Consultative sessions promote understanding

Updated: 2016-02-05 07:52

(China Daily)

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The bi-weekly consultation session of the Chinese People's Political Consultative Conference - which was restored in 2013 - has become a platform to promote consultative democracy and mutual understanding.

"Leaders of the national committee of the CPPCC are able to meet about 400 CPPCC members a year, including many members from non-Communist parties and those with no political party affiliation," said Yu Zhengsheng, chairman of the National Committee of the CPPCC.

The first session on Oct 22, 2013 - held after a hiatus of 47 years - discussed economic development. Since then the CPPCC has held 46 sessions, pooling wisdom from more than 900 members and experts on topics from social and economic development to nuclear power.

The sessions invite members from various fields and backgrounds-mainly from non-Communist parties or those with no party affiliation - to discuss and propose solutions to practical problems, and is an innovative mechanism for mainly non-Communist parties to take part in the political advisory process.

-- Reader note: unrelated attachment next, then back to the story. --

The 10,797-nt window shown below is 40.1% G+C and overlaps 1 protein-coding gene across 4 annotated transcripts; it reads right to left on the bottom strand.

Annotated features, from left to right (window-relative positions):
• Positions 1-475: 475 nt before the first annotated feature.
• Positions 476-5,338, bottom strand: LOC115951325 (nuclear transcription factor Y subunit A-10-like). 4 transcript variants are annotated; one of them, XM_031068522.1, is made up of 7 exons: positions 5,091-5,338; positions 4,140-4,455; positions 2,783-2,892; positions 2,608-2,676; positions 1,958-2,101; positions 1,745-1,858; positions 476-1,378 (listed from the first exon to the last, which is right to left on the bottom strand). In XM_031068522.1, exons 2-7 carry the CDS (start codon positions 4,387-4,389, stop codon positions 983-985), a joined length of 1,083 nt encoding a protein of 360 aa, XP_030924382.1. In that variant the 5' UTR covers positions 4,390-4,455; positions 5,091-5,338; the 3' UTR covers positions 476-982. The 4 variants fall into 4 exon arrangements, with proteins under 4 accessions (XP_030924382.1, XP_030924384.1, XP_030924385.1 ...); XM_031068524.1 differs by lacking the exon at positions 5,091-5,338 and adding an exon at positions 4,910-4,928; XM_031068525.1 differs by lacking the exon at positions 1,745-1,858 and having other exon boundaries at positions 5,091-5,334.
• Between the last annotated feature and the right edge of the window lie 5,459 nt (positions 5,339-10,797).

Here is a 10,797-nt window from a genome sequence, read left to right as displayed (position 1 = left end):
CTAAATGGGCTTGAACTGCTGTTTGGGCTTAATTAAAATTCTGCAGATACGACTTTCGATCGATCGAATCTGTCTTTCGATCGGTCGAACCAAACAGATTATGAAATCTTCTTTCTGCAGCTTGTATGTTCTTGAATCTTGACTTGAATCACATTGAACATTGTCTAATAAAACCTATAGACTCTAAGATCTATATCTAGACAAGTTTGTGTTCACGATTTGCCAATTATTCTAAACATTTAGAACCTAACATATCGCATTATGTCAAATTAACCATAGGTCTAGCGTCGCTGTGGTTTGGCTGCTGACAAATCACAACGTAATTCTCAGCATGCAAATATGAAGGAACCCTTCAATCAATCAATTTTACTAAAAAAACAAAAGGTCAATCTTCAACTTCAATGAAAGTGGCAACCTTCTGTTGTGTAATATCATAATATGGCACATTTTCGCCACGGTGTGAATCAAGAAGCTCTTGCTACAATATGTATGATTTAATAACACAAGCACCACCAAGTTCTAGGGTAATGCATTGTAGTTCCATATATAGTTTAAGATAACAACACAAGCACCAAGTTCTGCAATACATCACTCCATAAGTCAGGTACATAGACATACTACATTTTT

To fully represent opinions from different parties, the CPPCC deliberately invites experts with different views, as happened during a session to discuss nuclear energy.

"China's technology is too immature to establish nuclear energy plants. The country should control the number of nuclear energy plants," said He Zuoxiu, an academic with the Chinese Academy of Sciences.

Wan Gang, head of the China Institute of Atomic Energy, disagreed, saying that "nuclear energy is clean energy. China should increase the use of it".

Such conflict helps drive the meeting toward solving practical problems such as injury insurance for construction workers, the protection of traditional villages and the development of household services.

Based on the work of the State Council and the CPPCC, other government organs including the Ministry of Human Resources and Social Security and the Ministry of Housing and Urban-Rural Development drafted guidance about work-related injury insurance.

"The problem has existed since I was the minister of construction (from 1998 to 2001), and it was finally solved at the session," said Yu Zhengsheng.